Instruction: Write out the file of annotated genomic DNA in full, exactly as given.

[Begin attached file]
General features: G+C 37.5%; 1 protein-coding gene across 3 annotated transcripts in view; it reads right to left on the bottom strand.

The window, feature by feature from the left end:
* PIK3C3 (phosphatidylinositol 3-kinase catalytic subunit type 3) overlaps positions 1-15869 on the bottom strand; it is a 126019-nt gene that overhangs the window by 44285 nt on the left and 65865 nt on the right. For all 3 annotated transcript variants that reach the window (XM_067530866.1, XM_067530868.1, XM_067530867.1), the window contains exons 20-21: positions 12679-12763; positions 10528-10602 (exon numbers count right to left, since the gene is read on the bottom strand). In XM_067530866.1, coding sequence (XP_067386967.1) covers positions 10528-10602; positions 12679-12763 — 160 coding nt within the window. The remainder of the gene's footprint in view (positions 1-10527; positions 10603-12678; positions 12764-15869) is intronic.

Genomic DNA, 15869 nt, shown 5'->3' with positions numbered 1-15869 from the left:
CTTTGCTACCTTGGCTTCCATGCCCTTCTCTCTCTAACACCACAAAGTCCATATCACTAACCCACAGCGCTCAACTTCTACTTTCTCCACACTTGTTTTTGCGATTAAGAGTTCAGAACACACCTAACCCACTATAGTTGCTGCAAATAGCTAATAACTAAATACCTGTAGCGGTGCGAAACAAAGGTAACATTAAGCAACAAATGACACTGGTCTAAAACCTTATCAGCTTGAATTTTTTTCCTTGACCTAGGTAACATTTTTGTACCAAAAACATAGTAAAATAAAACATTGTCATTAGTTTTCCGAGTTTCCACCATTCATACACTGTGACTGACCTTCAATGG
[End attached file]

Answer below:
General features: G+C 37.5%; 1 protein-coding gene across 3 annotated transcripts in view; it reads right to left on the bottom strand.

The window, feature by feature from the left end:
* PIK3C3 (phosphatidylinositol 3-kinase catalytic subunit type 3) overlaps positions 1-15869 on the bottom strand; it is a 126019-nt gene that overhangs the window by 44285 nt on the left and 65865 nt on the right. For all 3 annotated transcript variants that reach the window (XM_067530866.1, XM_067530868.1, XM_067530867.1), the window contains exons 20-21: positions 12679-12763; positions 10528-10602 (exon numbers count right to left, since the gene is read on the bottom strand). In XM_067530866.1, coding sequence (XP_067386967.1) covers positions 10528-10602; positions 12679-12763 — 160 coding nt within the window. The remainder of the gene's footprint in view (positions 1-10527; positions 10603-12678; positions 12764-15869) is intronic.

Genomic DNA, 15869 nt, shown 5'->3' with positions numbered 1-15869 from the left:
CTTTGCTACCTTGGCTTCCATGCCCTTCTCTCTCTAACACCACAAAGTCCATATCACTAACCCACAGCGCTCAACTTCTACTTTCTCCACACTTGTTTTTGCGATTAAGAGTTCAGAACACACCTAACCCACTATAGTTGCTGCAAATAGCTAATAACTAAATACCTGTAGCGGTGCGAAACAAAGGTAACATTAAGCAACAAATGACACTGGTCTAAAACCTTATCAGCTTGAATTTTTTTCCTTGACCTAGGTAACATTTTTGTACCAAAAACATAGTAAAATAAAACATTGTCATTAGTTTTCCGAGTTTCCACCATTCATACACTGTGACTGACCTTCAATGG